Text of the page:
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POLISH-LITHUANIAN COMMONWEALTH

Historical Overview

The military of the Polish–Lithuanian Commonwealth evolved from the merger of the armies of the Kingdom of Poland and the Grand Duchy of Lithuania following the 1569 Union of Lublin, which formed the Polish–Lithuanian Commonwealth. The army was commanded by the Hetmans of the Polish–Lithuanian Commonwealth. The most unique formation of the army was the heavy cavalry in the form of the Polish winged hussars.

Due to lack of centralized logistical system, the Polish armies were encumbered by large baggage trains. To some degree, this was turned into an advantage with the development of the tabor – military horse-drawn wagons, usually carrying army supplies. The wagon use for defensive formations was perfected by the Cossacks, and to a smaller extent used by other Commonwealth units.

The Commonwealth army relied on cavalry, which the nobility saw as a much more respectable type of a troop than the infantry. The Polish cavalry was seen as an elite unit in Europe, and the fame of Polish hussars has spread, particularly following their victories in the Polish-Swedish wars of the 1600s–1620s. Despite the reforms of the 17th century, it lost much of its military significance in the 18th century; the primary reason for this was a lack of sufficient funding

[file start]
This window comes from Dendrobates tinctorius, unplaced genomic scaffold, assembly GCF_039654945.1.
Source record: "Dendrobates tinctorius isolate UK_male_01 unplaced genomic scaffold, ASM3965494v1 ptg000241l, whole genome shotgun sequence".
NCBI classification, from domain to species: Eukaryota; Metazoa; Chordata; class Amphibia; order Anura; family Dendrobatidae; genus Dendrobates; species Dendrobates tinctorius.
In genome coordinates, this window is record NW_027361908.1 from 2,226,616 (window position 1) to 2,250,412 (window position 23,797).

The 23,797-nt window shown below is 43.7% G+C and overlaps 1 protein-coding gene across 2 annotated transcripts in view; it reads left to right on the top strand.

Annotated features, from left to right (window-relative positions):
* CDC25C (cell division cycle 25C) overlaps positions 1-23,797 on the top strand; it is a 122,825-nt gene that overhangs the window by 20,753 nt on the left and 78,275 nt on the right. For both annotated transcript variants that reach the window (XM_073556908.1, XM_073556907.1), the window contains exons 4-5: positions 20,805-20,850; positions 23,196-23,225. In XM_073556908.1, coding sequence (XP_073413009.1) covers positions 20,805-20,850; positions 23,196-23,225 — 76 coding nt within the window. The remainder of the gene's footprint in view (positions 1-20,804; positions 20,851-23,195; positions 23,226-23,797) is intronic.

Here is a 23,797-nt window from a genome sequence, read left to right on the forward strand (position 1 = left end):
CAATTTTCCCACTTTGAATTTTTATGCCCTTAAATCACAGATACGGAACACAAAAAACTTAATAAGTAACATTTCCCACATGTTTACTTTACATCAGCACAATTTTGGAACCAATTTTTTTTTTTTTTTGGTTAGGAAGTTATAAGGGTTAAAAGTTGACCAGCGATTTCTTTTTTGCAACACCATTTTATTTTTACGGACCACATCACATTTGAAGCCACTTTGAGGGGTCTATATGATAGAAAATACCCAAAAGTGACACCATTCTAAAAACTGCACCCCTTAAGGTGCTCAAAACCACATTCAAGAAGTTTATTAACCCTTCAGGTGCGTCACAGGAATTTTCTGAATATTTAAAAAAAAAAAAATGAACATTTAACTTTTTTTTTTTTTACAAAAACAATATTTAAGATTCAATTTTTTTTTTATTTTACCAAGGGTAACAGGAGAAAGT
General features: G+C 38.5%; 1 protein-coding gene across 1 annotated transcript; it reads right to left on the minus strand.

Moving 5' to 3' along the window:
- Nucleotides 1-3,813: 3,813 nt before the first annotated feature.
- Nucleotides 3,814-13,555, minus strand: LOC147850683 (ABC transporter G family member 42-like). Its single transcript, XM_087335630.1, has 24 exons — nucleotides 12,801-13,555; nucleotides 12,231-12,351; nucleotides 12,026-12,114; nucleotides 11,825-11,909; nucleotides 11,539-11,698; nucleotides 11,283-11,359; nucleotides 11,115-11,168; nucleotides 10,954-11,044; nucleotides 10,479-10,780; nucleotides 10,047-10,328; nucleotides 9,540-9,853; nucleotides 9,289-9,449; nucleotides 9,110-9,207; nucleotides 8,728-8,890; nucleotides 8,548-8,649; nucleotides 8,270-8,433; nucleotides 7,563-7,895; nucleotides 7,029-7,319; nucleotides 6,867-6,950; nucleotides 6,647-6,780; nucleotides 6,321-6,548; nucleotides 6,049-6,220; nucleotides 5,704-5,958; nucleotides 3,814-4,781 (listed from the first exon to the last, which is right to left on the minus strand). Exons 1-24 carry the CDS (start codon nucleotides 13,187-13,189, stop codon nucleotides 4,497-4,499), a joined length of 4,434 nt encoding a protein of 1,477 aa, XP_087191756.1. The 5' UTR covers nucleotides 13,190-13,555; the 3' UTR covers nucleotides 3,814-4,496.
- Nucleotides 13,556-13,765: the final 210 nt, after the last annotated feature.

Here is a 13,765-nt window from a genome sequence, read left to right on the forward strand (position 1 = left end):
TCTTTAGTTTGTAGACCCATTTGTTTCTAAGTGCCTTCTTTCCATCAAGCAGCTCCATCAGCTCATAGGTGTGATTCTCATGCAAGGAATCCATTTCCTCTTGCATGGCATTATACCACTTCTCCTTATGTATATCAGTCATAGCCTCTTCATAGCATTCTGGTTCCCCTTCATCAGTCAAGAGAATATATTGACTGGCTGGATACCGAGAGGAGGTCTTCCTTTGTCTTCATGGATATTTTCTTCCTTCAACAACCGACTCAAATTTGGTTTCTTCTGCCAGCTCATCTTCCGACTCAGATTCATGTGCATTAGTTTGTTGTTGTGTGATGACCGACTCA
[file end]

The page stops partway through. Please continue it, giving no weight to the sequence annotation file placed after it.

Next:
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Created by admin. Last Modification: Sunday 14 of April, 2013 16:29:08 BST by admin. (Version 1)

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